Eliminating HIV by 2030 a real possibility, but ‘we’re not getting off to the right start’

a c b b a cf a
Credit: Panos

During his State of the Union address in February, President Donald Trump reiterated a promise he had made a year earlier: By 2030, the United States would bring an end to the HIV/AIDS epidemic.

It’s the sort of sweeping assurance that seems too good to be true, given Trump’s track record of broken pledges and his administration’s attempts to slash HIV-related programs and public health priorities.

Yet, many public health experts believe it’s more than possible to effectively eradicate the disease by 2030, both in the U.S. and across the world. It’ll take lots of work, though, and we’re not getting off to the right start.

Related article:  Genetic mutation blamed for mysterious heart condition killing young members of Amish community

The idea is to find hidden HIV cases through screening, especially in high-risk groups; help get patients treatment that can hopefully make them non-contagious; and help vulnerable populations lower their risk of catching it.

In 2016, the United Nations published a report outlining its goal for ending HIV as a public health threat worldwide by 2030. To do so, the authors estimated, we would need fewer than 200,000 new infections per year, while 95 percent of people would know their HIV status, 95 percent of HIV-positive people would be on treatment, and 95 percent of those on treatment would have the virus fully suppressed.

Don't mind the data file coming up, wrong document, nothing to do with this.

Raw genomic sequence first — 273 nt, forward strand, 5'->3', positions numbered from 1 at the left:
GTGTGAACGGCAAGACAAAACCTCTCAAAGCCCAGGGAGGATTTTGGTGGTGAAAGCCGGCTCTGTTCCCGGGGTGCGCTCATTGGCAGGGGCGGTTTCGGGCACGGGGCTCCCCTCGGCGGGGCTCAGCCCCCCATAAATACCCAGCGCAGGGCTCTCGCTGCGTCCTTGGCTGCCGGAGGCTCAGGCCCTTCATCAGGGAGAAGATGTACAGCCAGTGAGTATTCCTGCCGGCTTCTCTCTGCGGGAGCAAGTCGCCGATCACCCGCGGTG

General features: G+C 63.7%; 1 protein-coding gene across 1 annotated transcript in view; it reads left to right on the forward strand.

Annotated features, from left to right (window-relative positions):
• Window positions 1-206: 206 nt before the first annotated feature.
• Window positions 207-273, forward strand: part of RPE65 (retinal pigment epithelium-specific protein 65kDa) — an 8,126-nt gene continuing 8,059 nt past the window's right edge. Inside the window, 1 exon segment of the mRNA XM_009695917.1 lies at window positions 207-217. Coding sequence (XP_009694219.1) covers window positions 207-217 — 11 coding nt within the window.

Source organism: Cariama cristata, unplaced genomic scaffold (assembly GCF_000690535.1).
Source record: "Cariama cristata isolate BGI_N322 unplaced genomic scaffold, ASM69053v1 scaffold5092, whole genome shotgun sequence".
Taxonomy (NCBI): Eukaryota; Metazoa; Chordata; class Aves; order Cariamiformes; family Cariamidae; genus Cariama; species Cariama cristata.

Read the original post

Outbreak Daily Digest
Biotech Facts & Fallacies
Talking Biotech
Genetics Unzipped
Infographic: The evolutionary history of the COVID-19 coronavirus

Infographic: The evolutionary history of the COVID-19 coronavirus

Reuters analysed over 185,000 genome samples from the Global Initiative on Sharing All influenza Data (GISAID), the largest database of ...

Environmental Working Group: EWG challenges safety of GMOs, food pesticide residues

Known by some as the "Environmental Worrying Group," EWG lobbies ...
m hansen

Michael Hansen: Architect of Consumers Union ongoing anti-GMO campaign

Michael K. Hansen (born 1956) is thought by critics to be ...
News on human & agricultural genetics and biotechnology delivered to your inbox.
glp menu logo outlined

Newsletter Subscription

Optional. Mail on special occasions.
Send this to a friend